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Prairie reunion: Scottish clan reunited with Métis descendants

Prairie reunion: Scottish clan reunited with Métis descendants
Visitors study the genealogical chart at Grant's Old Mill. Photo: Phil Koch

Sir James Grant, Lord Strathspey, chief of the Clan Grant of Scotland, was in Canada in July 2012 to participate in Cuthbert Grant Day celebrations and to formally reunite his clan with long-separated Canadian branches of the family.

The Grants avoided the fates suffered by other Scots during the Highland clearances, but Cuthbert Grant was one of many who came to Canada late in the eighteenth century to engage in the fur trade. Cuthbert Grant Jr., born to a Métis mother in what is now Saskatchewan, worked for both the North West Company and then the Hudson’s Bay Company. Sent to Scotland for education, he returned to the prairies, became a leader of the Métis people, and founded Grantown (now St. François Xavier, Manitoba). A replica of his flour mill has been constructed along Sturgeon Creek in west Winnipeg and is the site of annual Cuthbert Grant Day festivities.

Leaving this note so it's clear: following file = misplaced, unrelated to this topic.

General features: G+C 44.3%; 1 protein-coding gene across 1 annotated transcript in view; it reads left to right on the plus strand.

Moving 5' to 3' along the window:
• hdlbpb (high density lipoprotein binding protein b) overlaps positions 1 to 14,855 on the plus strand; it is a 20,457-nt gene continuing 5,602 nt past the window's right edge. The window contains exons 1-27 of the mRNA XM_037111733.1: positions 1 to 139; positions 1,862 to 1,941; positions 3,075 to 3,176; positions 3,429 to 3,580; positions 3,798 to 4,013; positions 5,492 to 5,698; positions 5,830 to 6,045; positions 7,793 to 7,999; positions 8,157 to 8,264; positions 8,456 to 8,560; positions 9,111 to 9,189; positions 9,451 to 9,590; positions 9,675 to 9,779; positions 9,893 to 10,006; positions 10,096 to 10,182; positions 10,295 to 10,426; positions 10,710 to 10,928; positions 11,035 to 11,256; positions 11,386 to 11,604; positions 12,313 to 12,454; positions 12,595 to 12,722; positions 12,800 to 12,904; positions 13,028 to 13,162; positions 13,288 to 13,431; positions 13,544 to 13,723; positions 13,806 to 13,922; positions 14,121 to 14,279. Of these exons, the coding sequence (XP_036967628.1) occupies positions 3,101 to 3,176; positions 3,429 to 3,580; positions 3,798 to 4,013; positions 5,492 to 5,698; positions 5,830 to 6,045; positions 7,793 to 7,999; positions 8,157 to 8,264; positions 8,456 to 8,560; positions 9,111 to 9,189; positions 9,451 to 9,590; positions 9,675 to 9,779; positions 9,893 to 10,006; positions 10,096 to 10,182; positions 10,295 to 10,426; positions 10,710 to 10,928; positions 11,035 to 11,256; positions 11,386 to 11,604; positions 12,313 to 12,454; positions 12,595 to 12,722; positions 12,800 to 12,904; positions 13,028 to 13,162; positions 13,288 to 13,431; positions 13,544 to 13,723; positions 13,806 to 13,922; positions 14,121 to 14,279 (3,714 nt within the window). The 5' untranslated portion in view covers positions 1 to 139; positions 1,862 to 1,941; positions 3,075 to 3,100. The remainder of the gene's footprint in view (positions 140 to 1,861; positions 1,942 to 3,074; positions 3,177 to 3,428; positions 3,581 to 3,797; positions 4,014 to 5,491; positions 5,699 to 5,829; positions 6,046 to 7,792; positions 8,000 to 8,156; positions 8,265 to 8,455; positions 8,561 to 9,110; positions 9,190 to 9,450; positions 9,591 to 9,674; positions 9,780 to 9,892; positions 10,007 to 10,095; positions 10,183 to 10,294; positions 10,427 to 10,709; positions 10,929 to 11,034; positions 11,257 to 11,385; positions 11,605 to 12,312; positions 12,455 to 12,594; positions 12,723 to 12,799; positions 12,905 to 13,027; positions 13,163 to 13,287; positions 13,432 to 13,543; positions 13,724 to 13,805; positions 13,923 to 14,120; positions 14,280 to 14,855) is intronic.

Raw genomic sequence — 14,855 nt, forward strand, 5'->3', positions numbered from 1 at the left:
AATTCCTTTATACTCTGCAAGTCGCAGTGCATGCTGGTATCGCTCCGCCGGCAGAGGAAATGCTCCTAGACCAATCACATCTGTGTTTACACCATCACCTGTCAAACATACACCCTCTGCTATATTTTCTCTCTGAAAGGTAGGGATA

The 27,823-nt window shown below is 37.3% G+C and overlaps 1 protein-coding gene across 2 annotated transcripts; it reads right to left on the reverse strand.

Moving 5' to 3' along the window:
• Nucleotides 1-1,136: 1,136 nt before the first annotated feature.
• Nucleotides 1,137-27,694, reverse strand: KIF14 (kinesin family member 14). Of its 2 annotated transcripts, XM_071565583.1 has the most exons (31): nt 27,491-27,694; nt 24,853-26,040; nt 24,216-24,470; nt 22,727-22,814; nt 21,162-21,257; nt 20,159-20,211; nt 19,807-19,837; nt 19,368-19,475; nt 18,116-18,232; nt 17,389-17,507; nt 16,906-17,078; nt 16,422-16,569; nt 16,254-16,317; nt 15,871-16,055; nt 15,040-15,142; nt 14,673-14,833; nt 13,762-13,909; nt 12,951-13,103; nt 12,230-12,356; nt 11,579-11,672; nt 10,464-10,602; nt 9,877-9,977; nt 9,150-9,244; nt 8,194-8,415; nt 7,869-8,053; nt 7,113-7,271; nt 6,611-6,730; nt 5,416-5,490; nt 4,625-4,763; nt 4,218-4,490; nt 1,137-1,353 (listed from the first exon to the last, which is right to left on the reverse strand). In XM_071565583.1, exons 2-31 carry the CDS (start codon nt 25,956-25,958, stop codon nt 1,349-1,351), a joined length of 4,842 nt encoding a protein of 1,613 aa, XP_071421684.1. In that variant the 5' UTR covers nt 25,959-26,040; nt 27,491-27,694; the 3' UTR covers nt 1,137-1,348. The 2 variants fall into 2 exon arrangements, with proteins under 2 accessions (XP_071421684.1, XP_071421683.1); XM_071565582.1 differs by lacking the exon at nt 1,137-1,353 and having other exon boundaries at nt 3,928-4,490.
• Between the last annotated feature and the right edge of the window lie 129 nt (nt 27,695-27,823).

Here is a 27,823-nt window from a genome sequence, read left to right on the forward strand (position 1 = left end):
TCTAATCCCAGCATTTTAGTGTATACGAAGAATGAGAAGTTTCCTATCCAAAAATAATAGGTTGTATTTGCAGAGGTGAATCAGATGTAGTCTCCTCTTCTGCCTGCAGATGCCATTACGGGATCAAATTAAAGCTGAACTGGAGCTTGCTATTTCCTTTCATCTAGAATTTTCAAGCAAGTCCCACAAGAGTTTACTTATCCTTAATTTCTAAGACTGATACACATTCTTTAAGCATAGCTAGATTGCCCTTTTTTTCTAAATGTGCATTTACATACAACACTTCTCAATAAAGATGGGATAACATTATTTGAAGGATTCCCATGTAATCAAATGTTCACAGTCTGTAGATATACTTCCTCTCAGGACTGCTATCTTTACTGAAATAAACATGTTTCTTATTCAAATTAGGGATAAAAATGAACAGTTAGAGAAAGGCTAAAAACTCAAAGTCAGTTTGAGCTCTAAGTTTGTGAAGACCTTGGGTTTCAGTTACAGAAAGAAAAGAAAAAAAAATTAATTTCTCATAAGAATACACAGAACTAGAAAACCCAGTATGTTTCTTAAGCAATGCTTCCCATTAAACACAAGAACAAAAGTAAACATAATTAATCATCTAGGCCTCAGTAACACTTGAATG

On July 14, 2012, Lord Strathspey and his wife Judy arrived at Grant’s Old Mill aboard a traditional Red River cart with an escort of Scottish pipers. They had been invited by Sandra Horyski of the St. James Assiniboia Pioneer Association, herself a descendant of Cuthbert Grant Sr. When Lord Strathspey delivered the papers that proclaimed Siol Cudbright, comprised of Cuthbert Grant’s descendants, an official sept (or branch) of Clan Grant, Horyski was named its first steward.

Visitors came from as far away as Scotland as well as from Yukon and Montana, where Grant descendants settled, to take part in events arranged for Lord Strathspey’s time in Canada. Anita Grant Steele arrived with other descendants of William Grant of Trois-Rivières, Quebec, who was one of the originators of the North West Company and the senior partner of Grant, Campion and Company.

Steele organized a reunion tea with Lord Strathspey at Winnipeg’s Fort Garry Hotel and was named the first steward of the branch now known as the MacRobbie Grants of Trois-Rivières. The reunion included Donald Grant, Emerald Grant and Roy Grant, who were responsible for the Y-DNA test results that positively determined the MacRobbie Grants of Trois-Rivières are from the same genetic line as the chiefs of Grant.

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